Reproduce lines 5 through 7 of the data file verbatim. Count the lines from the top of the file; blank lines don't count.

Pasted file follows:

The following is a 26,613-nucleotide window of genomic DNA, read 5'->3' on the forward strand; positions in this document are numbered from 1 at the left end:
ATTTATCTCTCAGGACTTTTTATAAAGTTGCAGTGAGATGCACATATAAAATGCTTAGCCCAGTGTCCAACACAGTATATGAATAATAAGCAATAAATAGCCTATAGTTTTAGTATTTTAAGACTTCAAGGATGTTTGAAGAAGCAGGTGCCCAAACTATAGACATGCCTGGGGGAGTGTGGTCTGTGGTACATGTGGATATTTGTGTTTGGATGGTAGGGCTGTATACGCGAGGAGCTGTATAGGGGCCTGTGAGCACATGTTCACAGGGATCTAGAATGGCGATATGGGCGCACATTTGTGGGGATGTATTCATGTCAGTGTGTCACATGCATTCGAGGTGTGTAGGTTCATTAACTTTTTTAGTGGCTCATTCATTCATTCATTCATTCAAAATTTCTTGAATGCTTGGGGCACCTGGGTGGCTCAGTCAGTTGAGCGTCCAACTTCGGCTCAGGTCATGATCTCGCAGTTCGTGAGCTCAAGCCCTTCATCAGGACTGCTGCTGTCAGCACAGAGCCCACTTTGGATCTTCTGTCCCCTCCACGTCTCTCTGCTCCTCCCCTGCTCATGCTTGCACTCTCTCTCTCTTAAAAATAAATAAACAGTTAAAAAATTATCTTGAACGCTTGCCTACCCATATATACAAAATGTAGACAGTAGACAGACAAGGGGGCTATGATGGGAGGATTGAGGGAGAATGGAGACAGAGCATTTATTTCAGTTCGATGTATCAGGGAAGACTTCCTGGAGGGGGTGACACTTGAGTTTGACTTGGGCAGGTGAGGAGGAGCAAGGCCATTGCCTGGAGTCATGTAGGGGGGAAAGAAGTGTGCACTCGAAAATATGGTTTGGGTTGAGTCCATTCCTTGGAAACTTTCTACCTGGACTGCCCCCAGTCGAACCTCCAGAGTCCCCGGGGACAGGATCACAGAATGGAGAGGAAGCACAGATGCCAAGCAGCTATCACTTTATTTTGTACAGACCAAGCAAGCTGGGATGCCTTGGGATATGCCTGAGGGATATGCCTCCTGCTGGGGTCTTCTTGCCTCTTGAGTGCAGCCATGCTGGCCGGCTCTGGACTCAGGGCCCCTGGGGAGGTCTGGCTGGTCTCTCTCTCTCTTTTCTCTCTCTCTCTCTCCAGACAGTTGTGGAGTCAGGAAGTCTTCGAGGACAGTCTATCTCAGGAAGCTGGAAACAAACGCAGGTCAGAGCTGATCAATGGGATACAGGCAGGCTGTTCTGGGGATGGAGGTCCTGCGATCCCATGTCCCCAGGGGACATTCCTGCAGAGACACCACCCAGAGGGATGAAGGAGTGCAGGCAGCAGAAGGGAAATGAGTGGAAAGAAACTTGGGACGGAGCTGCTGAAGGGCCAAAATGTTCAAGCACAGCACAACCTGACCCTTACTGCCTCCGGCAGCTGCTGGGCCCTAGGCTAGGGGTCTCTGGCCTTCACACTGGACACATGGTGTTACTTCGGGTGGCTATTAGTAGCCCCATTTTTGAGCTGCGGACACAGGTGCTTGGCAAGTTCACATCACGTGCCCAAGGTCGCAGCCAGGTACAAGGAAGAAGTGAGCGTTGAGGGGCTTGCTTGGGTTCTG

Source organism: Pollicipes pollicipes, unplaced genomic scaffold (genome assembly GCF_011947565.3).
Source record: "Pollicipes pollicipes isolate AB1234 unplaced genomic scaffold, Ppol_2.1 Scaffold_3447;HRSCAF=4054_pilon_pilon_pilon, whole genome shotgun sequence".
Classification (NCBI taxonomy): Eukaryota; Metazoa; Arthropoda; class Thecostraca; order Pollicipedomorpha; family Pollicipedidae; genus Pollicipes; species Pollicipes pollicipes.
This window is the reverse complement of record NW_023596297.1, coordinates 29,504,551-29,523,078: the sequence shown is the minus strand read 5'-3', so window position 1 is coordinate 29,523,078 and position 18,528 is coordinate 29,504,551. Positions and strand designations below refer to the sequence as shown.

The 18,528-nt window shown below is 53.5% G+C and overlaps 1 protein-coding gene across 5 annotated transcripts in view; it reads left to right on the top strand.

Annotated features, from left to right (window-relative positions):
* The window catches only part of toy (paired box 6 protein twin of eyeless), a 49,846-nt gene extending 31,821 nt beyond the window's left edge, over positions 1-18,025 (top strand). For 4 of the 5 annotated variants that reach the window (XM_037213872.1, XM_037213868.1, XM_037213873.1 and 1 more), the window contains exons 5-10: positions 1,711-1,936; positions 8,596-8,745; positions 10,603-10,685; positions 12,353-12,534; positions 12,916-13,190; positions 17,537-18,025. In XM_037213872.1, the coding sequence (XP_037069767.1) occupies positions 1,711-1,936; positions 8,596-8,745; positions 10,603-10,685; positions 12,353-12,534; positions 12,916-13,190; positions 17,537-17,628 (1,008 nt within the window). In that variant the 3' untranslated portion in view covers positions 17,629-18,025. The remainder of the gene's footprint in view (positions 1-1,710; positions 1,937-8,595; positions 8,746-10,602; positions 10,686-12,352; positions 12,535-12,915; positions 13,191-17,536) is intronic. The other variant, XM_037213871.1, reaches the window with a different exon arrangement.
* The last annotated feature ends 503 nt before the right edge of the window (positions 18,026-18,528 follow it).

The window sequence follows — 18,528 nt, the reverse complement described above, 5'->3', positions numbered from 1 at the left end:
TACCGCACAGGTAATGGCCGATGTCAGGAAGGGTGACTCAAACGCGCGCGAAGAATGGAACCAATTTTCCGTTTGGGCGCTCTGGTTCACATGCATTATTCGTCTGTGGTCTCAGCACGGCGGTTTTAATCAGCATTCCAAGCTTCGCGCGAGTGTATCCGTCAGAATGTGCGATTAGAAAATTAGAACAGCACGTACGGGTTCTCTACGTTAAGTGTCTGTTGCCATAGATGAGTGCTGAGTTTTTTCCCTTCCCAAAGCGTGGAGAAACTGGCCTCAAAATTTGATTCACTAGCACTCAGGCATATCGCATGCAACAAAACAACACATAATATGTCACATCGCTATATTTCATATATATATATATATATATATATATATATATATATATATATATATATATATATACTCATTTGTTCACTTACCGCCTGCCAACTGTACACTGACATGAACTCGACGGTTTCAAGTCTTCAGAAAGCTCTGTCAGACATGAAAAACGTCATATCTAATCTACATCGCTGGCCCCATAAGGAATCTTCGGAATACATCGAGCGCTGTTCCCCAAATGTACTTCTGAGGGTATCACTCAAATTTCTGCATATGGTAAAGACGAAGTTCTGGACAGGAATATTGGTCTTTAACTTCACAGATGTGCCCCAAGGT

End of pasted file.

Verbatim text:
Classification (NCBI taxonomy): Eukaryota; Metazoa; Arthropoda; class Thecostraca; order Pollicipedomorpha; family Pollicipedidae; genus Pollicipes; species Pollicipes pollicipes.
This window is the reverse complement of record NW_023596297.1, coordinates 29,504,551-29,523,078: the sequence shown is the minus strand read 5'-3', so window position 1 is coordinate 29,523,078 and position 18,528 is coordinate 29,504,551. Positions and strand designations below refer to the sequence as shown.

The 18,528-nt window shown below is 53.5% G+C and overlaps 1 protein-coding gene across 5 annotated transcripts in view; it reads left to right on the top strand.